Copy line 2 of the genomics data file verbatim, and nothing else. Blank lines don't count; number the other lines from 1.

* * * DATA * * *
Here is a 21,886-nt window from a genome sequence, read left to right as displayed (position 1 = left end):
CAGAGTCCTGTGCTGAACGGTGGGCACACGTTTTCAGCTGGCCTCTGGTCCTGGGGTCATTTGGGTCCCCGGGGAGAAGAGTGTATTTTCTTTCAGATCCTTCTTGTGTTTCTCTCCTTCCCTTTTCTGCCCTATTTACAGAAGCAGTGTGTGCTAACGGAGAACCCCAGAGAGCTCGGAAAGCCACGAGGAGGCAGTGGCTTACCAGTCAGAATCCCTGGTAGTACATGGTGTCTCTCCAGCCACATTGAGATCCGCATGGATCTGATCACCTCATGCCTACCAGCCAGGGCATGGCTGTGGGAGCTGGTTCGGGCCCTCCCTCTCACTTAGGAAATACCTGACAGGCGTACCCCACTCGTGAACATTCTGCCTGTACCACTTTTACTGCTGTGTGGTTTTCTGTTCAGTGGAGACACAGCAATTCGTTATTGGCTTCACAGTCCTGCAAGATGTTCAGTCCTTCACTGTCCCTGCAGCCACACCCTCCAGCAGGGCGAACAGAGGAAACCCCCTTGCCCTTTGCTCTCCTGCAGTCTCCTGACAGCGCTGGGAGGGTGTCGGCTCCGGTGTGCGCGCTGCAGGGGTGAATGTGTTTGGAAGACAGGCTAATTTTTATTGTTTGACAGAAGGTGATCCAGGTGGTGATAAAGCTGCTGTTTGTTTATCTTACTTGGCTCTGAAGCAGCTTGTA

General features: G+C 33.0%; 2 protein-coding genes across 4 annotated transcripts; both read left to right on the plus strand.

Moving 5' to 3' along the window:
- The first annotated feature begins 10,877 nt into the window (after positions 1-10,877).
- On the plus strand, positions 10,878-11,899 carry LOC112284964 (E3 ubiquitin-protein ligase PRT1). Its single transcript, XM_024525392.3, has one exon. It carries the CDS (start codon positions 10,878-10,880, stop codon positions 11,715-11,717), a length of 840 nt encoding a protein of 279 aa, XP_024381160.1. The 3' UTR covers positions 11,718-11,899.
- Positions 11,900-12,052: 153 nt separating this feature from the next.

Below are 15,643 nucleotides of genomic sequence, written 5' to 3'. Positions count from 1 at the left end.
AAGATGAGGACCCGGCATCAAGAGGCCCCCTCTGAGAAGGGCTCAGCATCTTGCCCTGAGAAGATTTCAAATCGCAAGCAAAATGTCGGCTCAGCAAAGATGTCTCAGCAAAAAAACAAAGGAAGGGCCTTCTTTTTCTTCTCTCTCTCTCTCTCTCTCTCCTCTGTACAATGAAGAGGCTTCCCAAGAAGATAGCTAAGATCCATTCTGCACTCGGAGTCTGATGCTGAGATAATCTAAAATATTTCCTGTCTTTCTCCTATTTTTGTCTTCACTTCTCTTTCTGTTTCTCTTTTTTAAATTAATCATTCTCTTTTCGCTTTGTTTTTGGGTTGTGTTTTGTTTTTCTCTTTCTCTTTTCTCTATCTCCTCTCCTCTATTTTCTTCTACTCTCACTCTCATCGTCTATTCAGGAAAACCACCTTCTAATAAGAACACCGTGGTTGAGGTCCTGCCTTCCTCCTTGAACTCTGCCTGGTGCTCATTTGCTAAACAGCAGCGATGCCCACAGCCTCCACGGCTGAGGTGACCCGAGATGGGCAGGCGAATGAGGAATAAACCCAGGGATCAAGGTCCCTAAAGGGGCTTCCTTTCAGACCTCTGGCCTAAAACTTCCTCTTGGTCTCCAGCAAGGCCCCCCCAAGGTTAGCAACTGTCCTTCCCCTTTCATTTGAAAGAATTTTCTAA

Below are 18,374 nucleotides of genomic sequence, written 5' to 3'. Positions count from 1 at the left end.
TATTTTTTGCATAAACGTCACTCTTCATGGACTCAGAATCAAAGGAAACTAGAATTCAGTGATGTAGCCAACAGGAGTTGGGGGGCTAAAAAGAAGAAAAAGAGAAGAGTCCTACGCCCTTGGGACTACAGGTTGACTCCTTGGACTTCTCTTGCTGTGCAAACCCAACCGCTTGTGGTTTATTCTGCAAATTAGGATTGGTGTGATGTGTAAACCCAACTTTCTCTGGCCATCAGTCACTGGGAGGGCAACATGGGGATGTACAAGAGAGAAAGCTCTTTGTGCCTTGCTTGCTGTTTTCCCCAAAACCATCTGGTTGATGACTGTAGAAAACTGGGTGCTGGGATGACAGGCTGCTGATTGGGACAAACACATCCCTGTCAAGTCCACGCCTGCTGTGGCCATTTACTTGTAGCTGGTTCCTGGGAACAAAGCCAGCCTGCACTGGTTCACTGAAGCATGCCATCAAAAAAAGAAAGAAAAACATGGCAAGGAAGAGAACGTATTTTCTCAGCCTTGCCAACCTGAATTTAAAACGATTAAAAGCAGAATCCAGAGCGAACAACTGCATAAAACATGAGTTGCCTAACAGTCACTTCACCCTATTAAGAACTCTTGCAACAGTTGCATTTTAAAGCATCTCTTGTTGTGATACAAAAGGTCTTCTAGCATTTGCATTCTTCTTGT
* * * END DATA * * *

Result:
CAGAGTCCTGTGCTGAACGGTGGGCACACGTTTTCAGCTGGCCTCTGGTCCTGGGGTCATTTGGGTCCCCGGGGAGAAGAGTGTATTTTCTTTCAGATCCTTCTTGTGTTTCTCTCCTTCCCTTTTCTGCCCTATTTACAGAAGCAGTGTGTGCTAACGGAGAACCCCAGAGAGCTCGGAAAGCCACGAGGAGGCAGTGGCTTACCAGTCAGAATCCCTGGTAGTACATGGTGTCTCTCCAGCCACATTGAGATCCGCATGGATCTGATCACCTCATGCCTACCAGCCAGGGCATGGCTGTGGGAGCTGGTTCGGGCCCTCCCTCTCACTTAGGAAATACCTGACAGGCGTACCCCACTCGTGAACATTCTGCCTGTACCACTTTTACTGCTGTGTGGTTTTCTGTTCAGTGGAGACACAGCAATTCGTTATTGGCTTCACAGTCCTGCAAGATGTTCAGTCCTTCACTGTCCCTGCAGCCACACCCTCCAGCAGGGCGAACAGAGGAAACCCCCTTGCCCTTTGCTCTCCTGCAGTCTCCTGACAGCGCTGGGAGGGTGTCGGCTCCGGTGTGCGCGCTGCAGGGGTGAATGTGTTTGGAAGACAGGCTAATTTTTATTGTTTGACAGAAGGTGATCCAGGTGGTGATAAAGCTGCTGTTTGTTTATCTTACTTGGCTCTGAAGCAGCTTGTA